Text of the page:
Our fascination with maps spans both the distant past and the foreseeable future. Long before the development of formal written language or numerical systems, we crudely began charting the universe, smearing fantastical patterns onto cave walls and etching them into stone. Today, technological advancements have transformed cartography into a fundamental tool for making sense of the physical world at various scales, from the depths of the oceans to the heights of the heavens. Beyond this, science and technology have totally transformed the scope and detail of cartography, offering these fields a perfect synergy. We have created ultra-precise maps of Antarctic ice sheet topography and developed cosmic "hotspot" guides pinpointing the remnants of exploded stars. The question is: Where will exploration take us next?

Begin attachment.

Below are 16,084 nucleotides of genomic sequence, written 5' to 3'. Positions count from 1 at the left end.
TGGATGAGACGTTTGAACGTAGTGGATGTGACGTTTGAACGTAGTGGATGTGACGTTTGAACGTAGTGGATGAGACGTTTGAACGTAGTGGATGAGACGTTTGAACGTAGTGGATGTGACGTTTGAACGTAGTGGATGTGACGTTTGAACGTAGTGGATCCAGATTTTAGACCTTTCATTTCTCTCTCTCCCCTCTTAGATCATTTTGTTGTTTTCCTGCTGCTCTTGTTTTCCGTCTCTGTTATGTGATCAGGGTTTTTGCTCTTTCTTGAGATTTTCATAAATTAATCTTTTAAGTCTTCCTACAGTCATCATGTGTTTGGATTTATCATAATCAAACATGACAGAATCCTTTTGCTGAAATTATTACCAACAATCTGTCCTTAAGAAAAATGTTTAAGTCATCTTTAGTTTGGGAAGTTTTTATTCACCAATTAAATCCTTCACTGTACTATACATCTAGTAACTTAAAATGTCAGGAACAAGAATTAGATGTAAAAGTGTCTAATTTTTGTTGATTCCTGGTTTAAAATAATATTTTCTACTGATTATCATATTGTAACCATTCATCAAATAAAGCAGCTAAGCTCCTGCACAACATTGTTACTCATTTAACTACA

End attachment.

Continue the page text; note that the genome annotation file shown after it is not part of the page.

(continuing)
James Craig is a second year Natural Scientist at St. Catherine's College.